'Alarming' Housing Crisis In South Florida Spurs Search For Solutions
A scarcity of developable land and an influx of wealthy migrants has spiraled South Florida’s affordable housing crisis out of control so fast that it has surprised even the most experienced local developers.
“There's a whole a population of people out there who none of us typically think of as being cost burdened, or, you know, stressed to be able to afford an apartment," PTM Partners CEO Michael Tillman said at Bisnow’s multifamily conference at the Margaritaville resort in Fort Lauderdale earlier this month.
“That gap is probably the most alarming gap that we're seeing in South Florida," Tillman said. "It is the people who are young professionals, first responders, nurses, teachers, they can’t find a place to live within short distances of their jobs.”
Industry experts at the event discussed potential solutions to help alleviate the crisis. Six in 10 employed adult residents in Miami are housing cost-burdened with housing expenses, the highest rate in the nation, according to the Miami Urban Future Initiative.
Alex Ballina, the director of governmental and public affairs for Miami-based developer Resia, said his company built with a "concrete modular form" for its latest projects to cut the development timeline. He said Resia built a 216-unit Miami project in seven months with its prefabricated technique.
“Time is money, as all of us know, in this industry," Ballina said. "As we all know, look outside, we live in paradise. So the cost of affordability is only going to get worse. What we try to focus on I always say, is we build a Honda Accord with the leather package of the multifamily. We're right in the middle."
Construction innovations can only go so far. Developers said that municipalities should be doing more to incentivize the development of below-market-rate housing.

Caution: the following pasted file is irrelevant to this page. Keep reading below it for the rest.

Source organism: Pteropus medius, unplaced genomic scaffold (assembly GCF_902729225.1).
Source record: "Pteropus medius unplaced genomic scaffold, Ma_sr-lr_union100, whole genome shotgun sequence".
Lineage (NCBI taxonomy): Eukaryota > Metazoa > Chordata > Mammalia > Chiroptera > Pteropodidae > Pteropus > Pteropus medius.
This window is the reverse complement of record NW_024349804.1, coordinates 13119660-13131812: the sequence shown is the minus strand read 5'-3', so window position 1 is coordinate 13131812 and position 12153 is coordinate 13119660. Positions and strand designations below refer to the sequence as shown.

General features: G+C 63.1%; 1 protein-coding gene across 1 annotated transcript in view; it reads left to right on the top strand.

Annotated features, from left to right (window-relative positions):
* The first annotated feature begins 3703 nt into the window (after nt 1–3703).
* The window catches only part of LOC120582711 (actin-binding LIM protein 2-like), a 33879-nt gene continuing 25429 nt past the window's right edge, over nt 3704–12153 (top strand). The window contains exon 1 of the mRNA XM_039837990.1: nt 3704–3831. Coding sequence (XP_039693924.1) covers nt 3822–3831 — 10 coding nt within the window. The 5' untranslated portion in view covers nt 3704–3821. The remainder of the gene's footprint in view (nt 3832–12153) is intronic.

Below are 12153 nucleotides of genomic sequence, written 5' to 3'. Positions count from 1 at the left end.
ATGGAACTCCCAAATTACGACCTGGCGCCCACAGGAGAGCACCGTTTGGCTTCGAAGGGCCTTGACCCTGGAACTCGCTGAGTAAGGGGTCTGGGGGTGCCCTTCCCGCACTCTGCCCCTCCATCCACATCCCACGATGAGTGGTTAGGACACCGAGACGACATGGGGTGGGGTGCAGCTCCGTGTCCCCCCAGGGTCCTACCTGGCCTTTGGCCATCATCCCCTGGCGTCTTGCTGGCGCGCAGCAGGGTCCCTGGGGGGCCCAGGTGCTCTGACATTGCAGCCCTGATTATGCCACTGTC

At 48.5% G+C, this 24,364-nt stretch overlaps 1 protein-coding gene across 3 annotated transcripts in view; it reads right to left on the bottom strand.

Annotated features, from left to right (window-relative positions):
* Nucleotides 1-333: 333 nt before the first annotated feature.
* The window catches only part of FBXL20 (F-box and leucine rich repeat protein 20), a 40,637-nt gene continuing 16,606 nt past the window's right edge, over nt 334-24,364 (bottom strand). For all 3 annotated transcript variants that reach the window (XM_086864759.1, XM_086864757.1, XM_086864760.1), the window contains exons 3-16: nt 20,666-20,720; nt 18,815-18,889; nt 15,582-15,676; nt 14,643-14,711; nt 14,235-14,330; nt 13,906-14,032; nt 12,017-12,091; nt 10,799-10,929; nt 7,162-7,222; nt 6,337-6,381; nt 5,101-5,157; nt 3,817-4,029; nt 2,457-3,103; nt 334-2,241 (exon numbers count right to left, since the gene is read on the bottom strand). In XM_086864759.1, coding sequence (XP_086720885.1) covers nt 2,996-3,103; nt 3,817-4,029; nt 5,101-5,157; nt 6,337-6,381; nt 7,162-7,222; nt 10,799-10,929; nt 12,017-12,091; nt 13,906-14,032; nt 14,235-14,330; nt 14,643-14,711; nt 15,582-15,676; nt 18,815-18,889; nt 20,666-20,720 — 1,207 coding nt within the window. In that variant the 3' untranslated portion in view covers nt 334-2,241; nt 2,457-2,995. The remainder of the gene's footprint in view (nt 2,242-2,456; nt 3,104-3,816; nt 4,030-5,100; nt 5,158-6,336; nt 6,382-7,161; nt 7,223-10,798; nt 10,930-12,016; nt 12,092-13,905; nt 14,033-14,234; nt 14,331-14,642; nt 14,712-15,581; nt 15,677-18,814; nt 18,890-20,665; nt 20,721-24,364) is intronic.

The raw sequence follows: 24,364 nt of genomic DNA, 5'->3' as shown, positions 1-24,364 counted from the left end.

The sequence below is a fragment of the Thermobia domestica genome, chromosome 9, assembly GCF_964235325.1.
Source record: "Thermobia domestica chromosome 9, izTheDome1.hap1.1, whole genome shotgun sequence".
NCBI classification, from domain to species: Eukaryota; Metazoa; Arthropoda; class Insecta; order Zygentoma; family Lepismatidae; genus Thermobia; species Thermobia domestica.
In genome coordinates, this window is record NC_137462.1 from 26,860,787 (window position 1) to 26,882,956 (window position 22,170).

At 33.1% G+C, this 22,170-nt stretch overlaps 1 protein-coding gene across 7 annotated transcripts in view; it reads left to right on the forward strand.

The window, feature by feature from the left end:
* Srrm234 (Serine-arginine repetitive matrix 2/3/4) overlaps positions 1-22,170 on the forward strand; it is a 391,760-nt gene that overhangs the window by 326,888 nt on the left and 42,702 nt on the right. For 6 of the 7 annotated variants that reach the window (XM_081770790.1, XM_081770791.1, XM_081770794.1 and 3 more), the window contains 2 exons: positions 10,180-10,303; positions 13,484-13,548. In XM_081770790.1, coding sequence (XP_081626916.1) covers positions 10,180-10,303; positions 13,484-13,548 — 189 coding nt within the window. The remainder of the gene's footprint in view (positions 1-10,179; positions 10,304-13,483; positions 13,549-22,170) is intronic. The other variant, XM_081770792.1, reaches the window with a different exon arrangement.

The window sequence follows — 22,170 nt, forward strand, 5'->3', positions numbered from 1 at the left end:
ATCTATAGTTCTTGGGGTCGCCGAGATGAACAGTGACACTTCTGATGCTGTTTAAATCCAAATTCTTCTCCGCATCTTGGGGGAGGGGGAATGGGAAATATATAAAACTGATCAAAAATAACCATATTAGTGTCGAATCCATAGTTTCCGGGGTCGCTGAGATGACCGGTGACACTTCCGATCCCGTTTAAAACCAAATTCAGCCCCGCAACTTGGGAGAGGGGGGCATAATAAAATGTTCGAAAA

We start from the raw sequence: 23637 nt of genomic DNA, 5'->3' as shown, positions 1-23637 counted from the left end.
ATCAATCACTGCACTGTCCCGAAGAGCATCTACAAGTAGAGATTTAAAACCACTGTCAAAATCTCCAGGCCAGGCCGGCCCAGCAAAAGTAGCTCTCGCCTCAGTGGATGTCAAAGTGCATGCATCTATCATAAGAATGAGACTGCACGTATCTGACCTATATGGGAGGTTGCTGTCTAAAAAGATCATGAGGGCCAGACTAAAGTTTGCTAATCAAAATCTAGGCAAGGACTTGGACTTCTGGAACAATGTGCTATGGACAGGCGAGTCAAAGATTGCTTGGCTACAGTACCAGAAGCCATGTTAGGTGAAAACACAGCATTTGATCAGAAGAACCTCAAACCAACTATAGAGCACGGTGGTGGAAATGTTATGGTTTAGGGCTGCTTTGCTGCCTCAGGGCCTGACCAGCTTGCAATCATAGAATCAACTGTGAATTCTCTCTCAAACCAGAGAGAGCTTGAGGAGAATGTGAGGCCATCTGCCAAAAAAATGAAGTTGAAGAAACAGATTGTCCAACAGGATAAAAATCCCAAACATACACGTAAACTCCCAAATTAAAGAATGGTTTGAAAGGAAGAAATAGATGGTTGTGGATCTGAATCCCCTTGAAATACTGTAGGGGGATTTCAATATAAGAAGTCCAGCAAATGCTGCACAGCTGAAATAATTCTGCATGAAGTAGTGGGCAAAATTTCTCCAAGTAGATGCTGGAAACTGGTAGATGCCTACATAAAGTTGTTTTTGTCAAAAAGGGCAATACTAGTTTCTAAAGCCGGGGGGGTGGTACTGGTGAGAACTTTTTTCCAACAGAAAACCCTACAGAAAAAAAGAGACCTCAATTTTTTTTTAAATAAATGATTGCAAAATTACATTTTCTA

CREI Holdings CEO Raul Rodriguez, whose firm focuses on senior affordable housing, said the combination of Florida's rising insurance rates and the rising interest rate environment are creating a concerning confluence of factors for the older demographic.
"Now more than ever we need we do need that private-public relationship to work harder to get more funding," Rodriguez said. "With interest rates going up, a lot of the people won't even be able to get financing. So what's going to happen? They're going to need more rentals, we're gonna need more rentals, more affordable housing rentals, more workforce housing rentals to be able to provide a home for these people. So that's where we need to start pushing harder on the public-private relationship for more subsidies."
Rodriguez suggested that the federal government, through the Department of Housing and Urban Development, should look to increase its production of housing dedicated for lower-income seniors.
"HUD has been quiet or asleep for the last 40 years in terms of producing housing units on their own," he said. "And I think it's something that has started, looking back on the national level, specifically for elderly people with disabilities, that they gotta get back into the building component of it, working with the municipality."
Michael Wohl, a principal at Coral Rock Development Group, said he thinks local governments need to dedicate more resources to the issue — a housing czar, as he put it — to ensure solutions happen quickly.
"I'm a private sector guy. But I will tell you that there's county land and there's municipal land nobody knows about that should be allocated to affordable workforce housing, putting the land together with the developers together with the the resources needs to be done on a global basis," Wohl said. "And then these cities need to make more of a commitment to it."